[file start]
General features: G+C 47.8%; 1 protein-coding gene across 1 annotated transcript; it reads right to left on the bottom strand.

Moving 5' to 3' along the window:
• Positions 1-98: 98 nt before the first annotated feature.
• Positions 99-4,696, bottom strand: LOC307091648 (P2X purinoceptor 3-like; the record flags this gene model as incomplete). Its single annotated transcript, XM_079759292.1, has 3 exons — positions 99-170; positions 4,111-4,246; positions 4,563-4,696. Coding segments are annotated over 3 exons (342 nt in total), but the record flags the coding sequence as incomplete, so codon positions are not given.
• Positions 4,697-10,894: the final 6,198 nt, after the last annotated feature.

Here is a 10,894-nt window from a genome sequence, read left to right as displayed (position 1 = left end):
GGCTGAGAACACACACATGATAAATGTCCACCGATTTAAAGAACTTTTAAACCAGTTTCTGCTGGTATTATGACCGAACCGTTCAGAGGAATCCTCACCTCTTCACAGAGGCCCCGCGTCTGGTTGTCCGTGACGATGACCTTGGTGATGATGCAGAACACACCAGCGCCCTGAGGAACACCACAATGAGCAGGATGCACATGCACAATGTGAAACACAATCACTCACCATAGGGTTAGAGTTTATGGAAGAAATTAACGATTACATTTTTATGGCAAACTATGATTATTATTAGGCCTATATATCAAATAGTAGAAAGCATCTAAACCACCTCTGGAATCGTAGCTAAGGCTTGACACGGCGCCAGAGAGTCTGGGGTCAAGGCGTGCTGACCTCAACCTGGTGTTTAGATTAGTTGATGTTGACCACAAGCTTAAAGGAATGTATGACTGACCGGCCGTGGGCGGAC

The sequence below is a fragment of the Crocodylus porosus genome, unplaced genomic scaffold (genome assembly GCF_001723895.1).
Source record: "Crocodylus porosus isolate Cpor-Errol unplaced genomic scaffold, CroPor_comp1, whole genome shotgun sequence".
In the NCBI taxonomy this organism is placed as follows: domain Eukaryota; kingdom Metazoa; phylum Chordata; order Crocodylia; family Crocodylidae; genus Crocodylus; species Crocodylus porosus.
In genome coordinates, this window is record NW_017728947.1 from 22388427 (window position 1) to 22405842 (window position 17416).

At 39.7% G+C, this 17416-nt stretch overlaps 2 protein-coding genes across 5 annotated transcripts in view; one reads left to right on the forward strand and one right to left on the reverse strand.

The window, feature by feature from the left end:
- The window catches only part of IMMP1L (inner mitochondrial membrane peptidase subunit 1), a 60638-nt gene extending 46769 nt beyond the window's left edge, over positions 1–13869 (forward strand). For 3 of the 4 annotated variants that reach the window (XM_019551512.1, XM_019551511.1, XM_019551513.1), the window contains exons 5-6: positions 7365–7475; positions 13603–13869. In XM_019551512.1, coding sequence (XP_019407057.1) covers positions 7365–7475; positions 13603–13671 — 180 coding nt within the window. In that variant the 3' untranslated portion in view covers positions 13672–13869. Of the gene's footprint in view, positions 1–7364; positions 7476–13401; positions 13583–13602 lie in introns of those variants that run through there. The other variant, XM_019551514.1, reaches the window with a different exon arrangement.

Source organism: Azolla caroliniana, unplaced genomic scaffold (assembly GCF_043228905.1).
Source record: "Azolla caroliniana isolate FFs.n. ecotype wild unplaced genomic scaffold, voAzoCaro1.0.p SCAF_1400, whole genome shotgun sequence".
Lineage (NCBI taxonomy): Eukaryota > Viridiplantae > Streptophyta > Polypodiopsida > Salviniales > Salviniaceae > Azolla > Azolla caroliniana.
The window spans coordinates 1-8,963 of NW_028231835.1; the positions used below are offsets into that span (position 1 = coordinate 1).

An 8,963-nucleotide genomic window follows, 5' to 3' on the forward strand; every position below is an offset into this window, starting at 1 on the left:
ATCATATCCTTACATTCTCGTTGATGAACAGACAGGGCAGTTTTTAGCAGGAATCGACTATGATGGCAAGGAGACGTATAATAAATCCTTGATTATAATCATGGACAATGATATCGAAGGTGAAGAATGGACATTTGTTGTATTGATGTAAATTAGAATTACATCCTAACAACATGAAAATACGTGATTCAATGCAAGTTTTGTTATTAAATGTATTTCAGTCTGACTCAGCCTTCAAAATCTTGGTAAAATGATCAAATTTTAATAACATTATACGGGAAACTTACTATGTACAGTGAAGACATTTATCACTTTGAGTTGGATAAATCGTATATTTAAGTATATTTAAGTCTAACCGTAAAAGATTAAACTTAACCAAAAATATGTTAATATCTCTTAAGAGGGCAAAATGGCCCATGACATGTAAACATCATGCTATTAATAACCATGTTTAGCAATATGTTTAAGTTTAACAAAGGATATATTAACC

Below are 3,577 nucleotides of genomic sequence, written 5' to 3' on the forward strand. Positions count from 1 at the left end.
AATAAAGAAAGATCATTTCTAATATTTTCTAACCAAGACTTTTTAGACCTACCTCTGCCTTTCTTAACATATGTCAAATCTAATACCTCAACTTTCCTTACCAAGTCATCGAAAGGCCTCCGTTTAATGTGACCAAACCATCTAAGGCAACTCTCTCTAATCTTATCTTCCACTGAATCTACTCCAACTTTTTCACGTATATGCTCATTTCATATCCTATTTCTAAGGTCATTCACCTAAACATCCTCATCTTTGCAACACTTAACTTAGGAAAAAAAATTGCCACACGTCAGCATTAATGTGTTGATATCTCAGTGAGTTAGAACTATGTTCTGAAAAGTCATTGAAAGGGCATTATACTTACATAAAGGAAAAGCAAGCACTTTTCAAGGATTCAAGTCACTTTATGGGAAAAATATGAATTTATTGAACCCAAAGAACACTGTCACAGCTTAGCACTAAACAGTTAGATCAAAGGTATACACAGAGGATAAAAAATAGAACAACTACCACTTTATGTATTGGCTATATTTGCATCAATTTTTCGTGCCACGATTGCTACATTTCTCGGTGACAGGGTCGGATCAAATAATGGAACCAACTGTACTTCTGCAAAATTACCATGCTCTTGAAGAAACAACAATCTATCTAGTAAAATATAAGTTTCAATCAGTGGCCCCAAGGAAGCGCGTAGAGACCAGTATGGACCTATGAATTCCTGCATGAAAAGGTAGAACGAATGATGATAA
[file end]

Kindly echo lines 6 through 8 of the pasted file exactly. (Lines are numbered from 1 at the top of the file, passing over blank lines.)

Here is a 10,894-nt window from a genome sequence, read left to right as displayed (position 1 = left end):
GGCTGAGAACACACACATGATAAATGTCCACCGATTTAAAGAACTTTTAAACCAGTTTCTGCTGGTATTATGACCGAACCGTTCAGAGGAATCCTCACCTCTTCACAGAGGCCCCGCGTCTGGTTGTCCGTGACGATGACCTTGGTGATGATGCAGAACACACCAGCGCCCTGAGGAACACCACAATGAGCAGGATGCACATGCACAATGTGAAACACAATCACTCACCATAGGGTTAGAGTTTATGGAAGAAATTAACGATTACATTTTTATGGCAAACTATGATTATTATTAGGCCTATATATCAAATAGTAGAAAGCATCTAAACCACCTCTGGAATCGTAGCTAAGGCTTGACACGGCGCCAGAGAGTCTGGGGTCAAGGCGTGCTGACCTCAACCTGGTGTTTAGATTAGTTGATGTTGACCACAAGCTTAAAGGAATGTATGACTGACCGGCCGTGGGCGGAC

The sequence below is a fragment of the Crocodylus porosus genome, unplaced genomic scaffold (genome assembly GCF_001723895.1).